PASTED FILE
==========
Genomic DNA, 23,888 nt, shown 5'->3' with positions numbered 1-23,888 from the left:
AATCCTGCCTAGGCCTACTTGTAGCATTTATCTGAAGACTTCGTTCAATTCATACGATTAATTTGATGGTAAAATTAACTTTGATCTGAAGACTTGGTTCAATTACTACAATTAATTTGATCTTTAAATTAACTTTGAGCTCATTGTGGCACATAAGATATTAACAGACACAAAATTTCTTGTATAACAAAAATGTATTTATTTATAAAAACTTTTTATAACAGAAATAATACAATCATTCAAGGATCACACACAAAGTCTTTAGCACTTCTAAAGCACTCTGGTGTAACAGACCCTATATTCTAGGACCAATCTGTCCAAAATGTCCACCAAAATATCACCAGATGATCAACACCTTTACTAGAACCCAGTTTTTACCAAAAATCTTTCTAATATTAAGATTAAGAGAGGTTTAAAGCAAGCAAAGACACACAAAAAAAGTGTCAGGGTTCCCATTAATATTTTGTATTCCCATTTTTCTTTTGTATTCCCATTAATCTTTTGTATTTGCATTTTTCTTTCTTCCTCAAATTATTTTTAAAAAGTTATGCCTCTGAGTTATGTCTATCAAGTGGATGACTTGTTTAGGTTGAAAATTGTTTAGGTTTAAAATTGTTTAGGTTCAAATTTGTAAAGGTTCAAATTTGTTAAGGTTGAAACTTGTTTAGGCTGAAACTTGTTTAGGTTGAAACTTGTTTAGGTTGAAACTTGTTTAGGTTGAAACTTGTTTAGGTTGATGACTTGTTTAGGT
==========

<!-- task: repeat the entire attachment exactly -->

Genomic DNA, 23,888 nt, shown 5'->3' with positions numbered 1-23,888 from the left:
AATCCTGCCTAGGCCTACTTGTAGCATTTATCTGAAGACTTCGTTCAATTCATACGATTAATTTGATGGTAAAATTAACTTTGATCTGAAGACTTGGTTCAATTACTACAATTAATTTGATCTTTAAATTAACTTTGAGCTCATTGTGGCACATAAGATATTAACAGACACAAAATTTCTTGTATAACAAAAATGTATTTATTTATAAAAACTTTTTATAACAGAAATAATACAATCATTCAAGGATCACACACAAAGTCTTTAGCACTTCTAAAGCACTCTGGTGTAACAGACCCTATATTCTAGGACCAATCTGTCCAAAATGTCCACCAAAATATCACCAGATGATCAACACCTTTACTAGAACCCAGTTTTTACCAAAAATCTTTCTAATATTAAGATTAAGAGAGGTTTAAAGCAAGCAAAGACACACAAAAAAAGTGTCAGGGTTCCCATTAATATTTTGTATTCCCATTTTTCTTTTGTATTCCCATTAATCTTTTGTATTTGCATTTTTCTTTCTTCCTCAAATTATTTTTAAAAAGTTATGCCTCTGAGTTATGTCTATCAAGTGGATGACTTGTTTAGGTTGAAAATTGTTTAGGTTTAAAATTGTTTAGGTTCAAATTTGTAAAGGTTCAAATTTGTTAAGGTTGAAACTTGTTTAGGCTGAAACTTGTTTAGGTTGAAACTTGTTTAGGTTGAAACTTGTTTAGGTTGAAACTTGTTTAGGTTGATGACTTGTTTAGGT